After the events of 'Spider-Man: Far From Home', Peter Parker (Tom Holland) is no longer able to hide his identity as Spider-Man after being outed to the world by J. Jonah Jameson (JK Simmons). With MJ, (Zendaya) Ned (Jacob Batalon), and Aunt May (Marisa Tomei) caught in the fallout, Parker enlists the help of Stephen Strange (Benedict Cumberbatch) to try and make the world forget he's Spider-Man. However, the plan goes horribly awry when the multiverse opens and sends enemies of Spider-Man towards him, seeking revenge...
Ever since 'Avengers Assemble', Marvel movies have always been able to deftly handle large casts and really turn them into ensemble pieces. While they may have extended runtimes, they're still able to keep the pacing up, keeping all the plates spinning while doing so, and lock everything together to make it so that you're never terribly lost. One of the keystones of this is by making the story as remarkably simple as they can, distilling it down into a single sentence - they have to stop Thanos from wiping out half of all life, Black Widow has to free the other Black Widows, Captain America discovers HYDRA has taken over SHIELD, and so on. In 'Spider-Man: No Way Home', the central story is Peter Parker wants to make the world forget him, but winds up opening a rip in the multiverse which sends many recognisable faces towards his universe.
You might think that the idea of multiversal anomalies and different characters from different iterations of Spider-Man floating through one single movie might be dizzying and altogether bloated, yet 'No Way Home' makes all these dissonant pieces hang together. It's not that Spider-Man as a concept has varied so wildly from iteration to iteration - like Batman, for example - that they couldn't possibly sit together, but rather than the unlikelihood of seeing them all together on one screen seemed a distant reality. Yet, the influx of multiverse into cinematic franchises means nothing is beyond the scope of imagination.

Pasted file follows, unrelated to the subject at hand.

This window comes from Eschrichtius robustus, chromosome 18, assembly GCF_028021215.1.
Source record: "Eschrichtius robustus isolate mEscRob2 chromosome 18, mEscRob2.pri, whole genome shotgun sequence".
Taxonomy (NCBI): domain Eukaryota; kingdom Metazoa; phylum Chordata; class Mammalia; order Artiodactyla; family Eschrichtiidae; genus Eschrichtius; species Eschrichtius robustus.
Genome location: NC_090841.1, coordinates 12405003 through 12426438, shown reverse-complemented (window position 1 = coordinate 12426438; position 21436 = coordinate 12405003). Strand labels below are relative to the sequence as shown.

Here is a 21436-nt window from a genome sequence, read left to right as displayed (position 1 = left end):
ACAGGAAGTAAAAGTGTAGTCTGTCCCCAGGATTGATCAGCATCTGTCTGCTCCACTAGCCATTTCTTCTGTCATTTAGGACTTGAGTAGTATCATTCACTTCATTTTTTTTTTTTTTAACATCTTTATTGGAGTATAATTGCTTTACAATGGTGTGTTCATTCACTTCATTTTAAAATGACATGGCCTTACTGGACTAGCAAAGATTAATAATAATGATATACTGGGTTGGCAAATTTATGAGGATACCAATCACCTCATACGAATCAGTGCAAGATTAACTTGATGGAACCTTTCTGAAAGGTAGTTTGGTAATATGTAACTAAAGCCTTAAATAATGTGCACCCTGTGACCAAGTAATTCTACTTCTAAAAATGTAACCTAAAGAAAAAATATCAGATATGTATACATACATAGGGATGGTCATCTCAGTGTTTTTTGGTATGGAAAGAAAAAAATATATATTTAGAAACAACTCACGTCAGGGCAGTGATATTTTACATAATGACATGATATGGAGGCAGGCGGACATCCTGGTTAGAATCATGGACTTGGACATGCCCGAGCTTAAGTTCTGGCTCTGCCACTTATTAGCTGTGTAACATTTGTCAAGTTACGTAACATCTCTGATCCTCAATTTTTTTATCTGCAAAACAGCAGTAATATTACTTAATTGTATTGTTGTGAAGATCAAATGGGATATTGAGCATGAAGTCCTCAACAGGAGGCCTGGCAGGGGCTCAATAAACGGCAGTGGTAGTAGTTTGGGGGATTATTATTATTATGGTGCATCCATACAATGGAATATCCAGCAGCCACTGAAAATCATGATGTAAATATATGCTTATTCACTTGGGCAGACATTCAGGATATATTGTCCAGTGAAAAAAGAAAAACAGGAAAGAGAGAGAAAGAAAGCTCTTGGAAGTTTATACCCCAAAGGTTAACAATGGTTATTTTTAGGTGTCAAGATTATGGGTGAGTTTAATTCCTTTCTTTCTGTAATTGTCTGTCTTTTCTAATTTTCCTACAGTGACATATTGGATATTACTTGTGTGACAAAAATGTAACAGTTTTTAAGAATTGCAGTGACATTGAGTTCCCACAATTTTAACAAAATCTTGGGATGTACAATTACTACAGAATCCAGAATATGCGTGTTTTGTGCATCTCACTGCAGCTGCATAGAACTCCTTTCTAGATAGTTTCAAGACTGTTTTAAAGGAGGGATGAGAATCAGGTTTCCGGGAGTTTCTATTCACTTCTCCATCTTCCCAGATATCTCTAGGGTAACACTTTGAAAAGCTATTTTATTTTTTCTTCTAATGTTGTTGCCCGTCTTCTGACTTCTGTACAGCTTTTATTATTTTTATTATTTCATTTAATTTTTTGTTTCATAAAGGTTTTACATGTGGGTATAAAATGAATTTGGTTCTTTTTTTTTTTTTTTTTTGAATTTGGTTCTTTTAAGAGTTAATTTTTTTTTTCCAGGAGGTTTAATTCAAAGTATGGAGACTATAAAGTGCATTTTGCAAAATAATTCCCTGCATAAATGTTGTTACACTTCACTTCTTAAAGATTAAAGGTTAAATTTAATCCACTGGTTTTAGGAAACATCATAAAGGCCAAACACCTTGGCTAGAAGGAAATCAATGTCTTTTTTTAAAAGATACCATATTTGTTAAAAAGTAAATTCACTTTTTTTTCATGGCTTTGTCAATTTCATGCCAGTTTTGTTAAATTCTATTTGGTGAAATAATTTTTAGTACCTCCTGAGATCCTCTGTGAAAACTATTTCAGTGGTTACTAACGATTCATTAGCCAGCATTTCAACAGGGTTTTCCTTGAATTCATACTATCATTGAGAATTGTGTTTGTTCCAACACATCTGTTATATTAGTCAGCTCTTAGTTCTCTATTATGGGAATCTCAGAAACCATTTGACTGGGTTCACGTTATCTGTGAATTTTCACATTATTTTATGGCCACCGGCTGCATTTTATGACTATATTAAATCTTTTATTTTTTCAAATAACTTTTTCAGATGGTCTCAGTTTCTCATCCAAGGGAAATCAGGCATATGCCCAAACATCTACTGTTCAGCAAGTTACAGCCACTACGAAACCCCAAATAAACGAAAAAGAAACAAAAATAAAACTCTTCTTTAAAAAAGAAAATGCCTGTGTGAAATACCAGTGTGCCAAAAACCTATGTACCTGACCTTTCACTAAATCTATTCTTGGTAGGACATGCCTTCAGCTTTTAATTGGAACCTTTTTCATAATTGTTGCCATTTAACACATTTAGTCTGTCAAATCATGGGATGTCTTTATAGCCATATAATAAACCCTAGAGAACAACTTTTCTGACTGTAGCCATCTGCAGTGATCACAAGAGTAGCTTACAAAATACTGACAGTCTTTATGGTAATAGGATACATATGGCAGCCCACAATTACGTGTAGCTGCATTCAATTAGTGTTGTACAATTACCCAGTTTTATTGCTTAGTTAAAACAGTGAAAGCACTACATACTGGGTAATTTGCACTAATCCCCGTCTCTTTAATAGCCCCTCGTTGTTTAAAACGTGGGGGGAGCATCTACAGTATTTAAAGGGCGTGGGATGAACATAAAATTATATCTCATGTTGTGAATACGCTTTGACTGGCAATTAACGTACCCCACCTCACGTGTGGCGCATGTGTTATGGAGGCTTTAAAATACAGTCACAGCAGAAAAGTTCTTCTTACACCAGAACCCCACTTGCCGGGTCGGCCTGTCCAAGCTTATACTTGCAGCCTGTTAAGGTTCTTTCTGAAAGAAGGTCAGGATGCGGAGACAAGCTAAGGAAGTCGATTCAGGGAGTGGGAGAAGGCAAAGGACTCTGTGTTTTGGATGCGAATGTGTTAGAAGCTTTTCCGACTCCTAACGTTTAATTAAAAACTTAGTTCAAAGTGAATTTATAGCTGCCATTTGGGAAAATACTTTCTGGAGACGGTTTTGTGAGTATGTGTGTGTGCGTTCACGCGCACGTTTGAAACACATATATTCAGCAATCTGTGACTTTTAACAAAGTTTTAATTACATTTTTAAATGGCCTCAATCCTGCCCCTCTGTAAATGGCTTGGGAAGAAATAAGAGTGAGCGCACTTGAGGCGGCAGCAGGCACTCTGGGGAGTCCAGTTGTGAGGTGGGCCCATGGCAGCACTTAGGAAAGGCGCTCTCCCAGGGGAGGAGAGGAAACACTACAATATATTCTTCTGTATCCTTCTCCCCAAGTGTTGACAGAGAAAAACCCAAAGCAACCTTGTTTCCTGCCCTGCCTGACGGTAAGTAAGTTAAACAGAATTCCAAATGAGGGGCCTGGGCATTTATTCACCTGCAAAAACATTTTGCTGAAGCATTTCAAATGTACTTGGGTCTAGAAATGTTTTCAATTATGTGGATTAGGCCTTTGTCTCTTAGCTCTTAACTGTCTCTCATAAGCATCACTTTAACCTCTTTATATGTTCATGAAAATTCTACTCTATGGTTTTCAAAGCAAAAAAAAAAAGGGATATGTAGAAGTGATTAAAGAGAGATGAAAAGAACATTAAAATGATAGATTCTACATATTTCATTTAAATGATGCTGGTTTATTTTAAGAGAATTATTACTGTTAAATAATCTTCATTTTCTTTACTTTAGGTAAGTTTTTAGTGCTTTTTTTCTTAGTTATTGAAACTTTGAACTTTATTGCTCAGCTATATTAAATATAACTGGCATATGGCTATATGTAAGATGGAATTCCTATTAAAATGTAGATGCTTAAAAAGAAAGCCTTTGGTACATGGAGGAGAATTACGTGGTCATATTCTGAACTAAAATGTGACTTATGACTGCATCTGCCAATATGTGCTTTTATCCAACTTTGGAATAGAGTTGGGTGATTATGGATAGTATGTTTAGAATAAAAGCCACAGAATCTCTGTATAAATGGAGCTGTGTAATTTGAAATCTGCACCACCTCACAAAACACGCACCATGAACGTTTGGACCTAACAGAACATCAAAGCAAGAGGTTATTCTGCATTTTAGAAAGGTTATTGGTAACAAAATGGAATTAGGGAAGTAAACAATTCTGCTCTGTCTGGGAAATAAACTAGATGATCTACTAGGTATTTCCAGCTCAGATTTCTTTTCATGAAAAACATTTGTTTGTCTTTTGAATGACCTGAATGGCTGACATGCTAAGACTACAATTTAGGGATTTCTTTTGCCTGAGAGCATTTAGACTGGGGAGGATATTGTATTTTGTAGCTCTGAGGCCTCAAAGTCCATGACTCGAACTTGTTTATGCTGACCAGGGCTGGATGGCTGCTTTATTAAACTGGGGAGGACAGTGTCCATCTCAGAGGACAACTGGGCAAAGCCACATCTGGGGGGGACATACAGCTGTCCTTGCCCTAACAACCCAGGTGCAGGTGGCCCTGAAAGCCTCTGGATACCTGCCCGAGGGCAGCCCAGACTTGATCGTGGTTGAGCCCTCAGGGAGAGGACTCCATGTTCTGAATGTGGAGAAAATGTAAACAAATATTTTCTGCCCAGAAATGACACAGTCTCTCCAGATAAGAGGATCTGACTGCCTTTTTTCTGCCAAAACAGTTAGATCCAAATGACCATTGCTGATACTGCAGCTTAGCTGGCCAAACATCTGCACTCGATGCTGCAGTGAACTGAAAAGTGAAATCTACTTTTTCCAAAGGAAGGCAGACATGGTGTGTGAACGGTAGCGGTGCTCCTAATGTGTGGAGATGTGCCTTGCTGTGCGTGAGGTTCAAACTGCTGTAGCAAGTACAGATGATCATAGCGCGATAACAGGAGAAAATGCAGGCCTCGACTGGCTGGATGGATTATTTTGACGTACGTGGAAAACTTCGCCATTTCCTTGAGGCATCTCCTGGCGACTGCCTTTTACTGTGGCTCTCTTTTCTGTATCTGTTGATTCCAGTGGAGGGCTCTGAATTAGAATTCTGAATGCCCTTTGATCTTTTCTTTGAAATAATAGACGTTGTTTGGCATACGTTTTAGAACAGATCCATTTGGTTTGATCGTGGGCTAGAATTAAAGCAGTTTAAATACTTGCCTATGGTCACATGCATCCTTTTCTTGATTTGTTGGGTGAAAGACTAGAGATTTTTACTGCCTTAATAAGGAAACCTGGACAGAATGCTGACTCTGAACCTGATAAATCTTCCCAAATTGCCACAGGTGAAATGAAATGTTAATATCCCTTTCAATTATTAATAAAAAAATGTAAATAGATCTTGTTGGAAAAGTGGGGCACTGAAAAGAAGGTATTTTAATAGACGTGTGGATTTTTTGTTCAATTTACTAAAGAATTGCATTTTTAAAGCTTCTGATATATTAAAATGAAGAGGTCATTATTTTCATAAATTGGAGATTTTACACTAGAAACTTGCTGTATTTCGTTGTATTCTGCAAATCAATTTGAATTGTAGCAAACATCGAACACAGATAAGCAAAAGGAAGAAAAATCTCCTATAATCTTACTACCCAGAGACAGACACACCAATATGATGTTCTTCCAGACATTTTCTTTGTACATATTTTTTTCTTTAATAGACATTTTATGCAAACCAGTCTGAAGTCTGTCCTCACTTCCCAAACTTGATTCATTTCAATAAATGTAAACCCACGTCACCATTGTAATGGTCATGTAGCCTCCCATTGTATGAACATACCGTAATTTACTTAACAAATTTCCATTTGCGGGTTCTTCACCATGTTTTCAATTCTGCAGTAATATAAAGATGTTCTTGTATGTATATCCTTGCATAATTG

'No Way Home' keeps up the comedic tone of the past two movies while giving Tom Holland a better chance than he's had in some time to flex his screen presence and portray Peter Parker - not Spider-Man - with a real sense of vulnerability. Given that the stakes are simultaneously big and small - Parker and his pals trying to get into college, multiverse rift opening in the skies sending villains towards their universe - the movie's script is able to give both of them equal prominence. When you're trying to get into college, impressing an admissions officer is just as important as battling an eight-tentacled mad scientist or an insane billionaire who flies around on a skateboard.
Stocking up a movie with as many villains as it does and as many reveals as it has shouldn't work. Just look at 'Spider-Man 3'. It can often come across as desperate; that the filmmakers are hurling everything and everyone at the screen in order to keep the audience in play. The results then tend to feel bloated and saggy. Yet, in 'No Way Home', there's a marvellous (hah) sense of pacing that never lets you rest as it swings from scene to scene, only pausing for the biggest emotional moments. When they arrive, they feel earned and Holland's performance and screen presence allows them to carry through. By now, you'll notice that we've dodged and pirouetted around revealing anything about 90% of the movie and we're going to keep it that way.
Rest assured, 'Spider-Man: No Way Home' is an enjoyable experience at the cinemas, and shouldn't work nearly as well as it does. Yes, it is obvious fan service in parts and, yes, you're never completely surprised by any of it, but it still works because the whole thing is so well-executed that even when he's falling to the ground head first, it looks like it's doing it all on purpose before it swings up and away, and soars on again.